The arrival of cherry blossoms signals the end of chilly winter weather in Japan. The blossoms appear first in Kyushu around the end of March and spread northward as the weather warms, reaching Tokyo in early April and Hokkaido in mid-May. The three main weather bureaus issue forecasts of where the "cherry-blossom front" is moving, and newspapers report the process from first flowering to full bloom.
People celebrate the flowering of cherry blossoms by moving outdoors - holding hanami picnics under the trees. These gatherings can be outings with family members, friends, or colleagues. At nighttime, people bring along beer, sake, and even karaoke sets with them to hold cheerful, often rowdy parties.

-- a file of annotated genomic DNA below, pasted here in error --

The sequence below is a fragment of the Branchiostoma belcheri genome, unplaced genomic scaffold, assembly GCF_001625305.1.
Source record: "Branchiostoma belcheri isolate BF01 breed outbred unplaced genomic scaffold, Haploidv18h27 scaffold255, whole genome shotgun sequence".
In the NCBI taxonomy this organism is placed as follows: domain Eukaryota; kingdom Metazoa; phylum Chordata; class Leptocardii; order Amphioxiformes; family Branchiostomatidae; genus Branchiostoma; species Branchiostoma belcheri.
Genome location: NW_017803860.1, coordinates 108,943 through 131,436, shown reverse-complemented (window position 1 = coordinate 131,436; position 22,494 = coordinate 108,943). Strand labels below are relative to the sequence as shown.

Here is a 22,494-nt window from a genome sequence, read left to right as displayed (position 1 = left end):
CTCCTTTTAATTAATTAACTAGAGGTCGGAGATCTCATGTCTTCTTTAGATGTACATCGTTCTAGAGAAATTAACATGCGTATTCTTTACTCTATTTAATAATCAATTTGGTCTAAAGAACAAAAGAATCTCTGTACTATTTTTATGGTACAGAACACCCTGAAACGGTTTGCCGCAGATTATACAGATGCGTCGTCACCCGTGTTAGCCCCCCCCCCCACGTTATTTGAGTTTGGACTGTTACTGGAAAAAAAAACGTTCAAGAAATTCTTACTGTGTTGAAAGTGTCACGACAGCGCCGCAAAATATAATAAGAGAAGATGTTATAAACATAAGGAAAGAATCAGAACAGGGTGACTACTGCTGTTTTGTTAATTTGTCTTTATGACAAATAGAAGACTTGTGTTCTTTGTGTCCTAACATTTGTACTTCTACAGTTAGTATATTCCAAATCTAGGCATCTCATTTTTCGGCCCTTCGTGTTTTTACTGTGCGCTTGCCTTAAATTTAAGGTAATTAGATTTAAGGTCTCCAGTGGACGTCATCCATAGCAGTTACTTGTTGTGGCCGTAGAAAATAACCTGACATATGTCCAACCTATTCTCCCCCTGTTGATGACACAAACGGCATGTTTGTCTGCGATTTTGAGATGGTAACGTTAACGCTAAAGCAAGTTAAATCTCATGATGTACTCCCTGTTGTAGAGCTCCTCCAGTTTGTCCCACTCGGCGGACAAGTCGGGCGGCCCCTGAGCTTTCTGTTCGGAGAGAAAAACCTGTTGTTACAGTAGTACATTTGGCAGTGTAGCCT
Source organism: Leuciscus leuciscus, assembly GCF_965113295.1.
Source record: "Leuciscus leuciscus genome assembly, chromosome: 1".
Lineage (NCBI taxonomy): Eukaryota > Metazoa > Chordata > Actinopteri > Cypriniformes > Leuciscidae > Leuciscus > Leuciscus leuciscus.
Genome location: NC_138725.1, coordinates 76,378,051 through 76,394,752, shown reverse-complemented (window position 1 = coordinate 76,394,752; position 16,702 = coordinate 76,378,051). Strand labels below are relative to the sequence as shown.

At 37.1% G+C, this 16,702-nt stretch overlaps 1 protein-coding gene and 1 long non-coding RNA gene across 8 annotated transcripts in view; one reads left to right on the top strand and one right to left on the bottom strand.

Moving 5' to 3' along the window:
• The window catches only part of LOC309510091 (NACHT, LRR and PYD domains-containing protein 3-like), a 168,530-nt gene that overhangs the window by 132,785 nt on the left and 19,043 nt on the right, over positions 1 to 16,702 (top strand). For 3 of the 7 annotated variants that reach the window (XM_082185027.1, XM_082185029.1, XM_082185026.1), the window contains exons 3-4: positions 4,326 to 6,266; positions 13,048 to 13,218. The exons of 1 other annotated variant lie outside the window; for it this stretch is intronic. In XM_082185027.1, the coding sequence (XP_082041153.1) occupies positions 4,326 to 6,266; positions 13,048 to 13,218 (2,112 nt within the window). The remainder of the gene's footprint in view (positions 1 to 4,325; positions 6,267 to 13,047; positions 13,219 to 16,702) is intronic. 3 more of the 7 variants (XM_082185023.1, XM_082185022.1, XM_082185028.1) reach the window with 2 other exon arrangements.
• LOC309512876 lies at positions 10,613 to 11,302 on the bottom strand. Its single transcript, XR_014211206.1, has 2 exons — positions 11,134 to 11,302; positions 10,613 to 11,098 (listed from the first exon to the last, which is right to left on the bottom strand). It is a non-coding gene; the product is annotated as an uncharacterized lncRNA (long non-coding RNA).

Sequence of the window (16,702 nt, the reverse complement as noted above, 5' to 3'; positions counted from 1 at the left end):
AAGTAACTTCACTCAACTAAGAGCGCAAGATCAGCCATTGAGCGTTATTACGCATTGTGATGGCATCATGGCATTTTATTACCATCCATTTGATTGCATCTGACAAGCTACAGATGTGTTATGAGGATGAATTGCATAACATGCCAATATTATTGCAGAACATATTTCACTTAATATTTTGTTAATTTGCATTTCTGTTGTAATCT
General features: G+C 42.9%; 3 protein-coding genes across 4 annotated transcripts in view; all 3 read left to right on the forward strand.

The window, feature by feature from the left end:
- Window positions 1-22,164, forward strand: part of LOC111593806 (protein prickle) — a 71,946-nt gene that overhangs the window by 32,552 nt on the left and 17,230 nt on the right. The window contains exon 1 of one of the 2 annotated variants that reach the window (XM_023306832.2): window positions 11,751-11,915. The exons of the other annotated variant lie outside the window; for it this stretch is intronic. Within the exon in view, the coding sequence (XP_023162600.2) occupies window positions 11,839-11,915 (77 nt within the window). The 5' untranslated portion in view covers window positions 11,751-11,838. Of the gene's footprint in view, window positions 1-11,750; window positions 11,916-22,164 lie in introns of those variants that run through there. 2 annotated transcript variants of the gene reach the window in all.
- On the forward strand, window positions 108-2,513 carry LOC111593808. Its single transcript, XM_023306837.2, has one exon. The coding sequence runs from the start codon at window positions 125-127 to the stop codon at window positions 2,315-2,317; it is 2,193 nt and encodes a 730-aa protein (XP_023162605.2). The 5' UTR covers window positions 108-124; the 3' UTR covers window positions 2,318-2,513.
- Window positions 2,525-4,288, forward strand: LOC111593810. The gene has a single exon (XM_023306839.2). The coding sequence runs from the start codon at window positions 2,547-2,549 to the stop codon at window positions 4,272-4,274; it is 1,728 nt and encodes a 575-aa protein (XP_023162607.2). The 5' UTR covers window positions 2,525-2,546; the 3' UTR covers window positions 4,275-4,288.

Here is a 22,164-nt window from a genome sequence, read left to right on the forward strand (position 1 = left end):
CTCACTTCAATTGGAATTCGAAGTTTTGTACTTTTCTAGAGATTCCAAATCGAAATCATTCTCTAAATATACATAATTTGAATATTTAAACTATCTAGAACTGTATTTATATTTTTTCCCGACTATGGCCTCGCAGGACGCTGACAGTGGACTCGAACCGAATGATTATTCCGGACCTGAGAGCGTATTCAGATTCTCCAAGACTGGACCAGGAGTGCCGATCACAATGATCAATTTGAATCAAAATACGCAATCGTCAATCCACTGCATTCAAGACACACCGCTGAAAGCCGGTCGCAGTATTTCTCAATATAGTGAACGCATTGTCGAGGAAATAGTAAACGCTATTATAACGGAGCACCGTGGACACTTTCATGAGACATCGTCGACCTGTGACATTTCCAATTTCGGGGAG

Cherry-blossom viewing began in ancient times when aristocrats wrote poetry and sang songs under the flowering trees. It has been the theme of numerous literary works, dances, and paintings. Even though modern parties aren't so refined as those of the past, people still find the blanket of light-pink petals deeply moving.
The Japanese like cherry blossoms because the shape and color of the petals reflect people's ideal notions of purity and simplicity. They are also touched by the blossoms that are so fragile and short-lived, scattering just a few days after they flower. Every time there is the slightest breeze, a shower of cherry-blossom petals is produced.
There are many sites around the country famous for their spectacular blossoms, such as parks, temple and shrine grounds, and cherry-lined streets, and at many of them cherry-blossom festivals are held. They are also popular hanami sites, and they tend to be very crowded while the flowers are in bloom.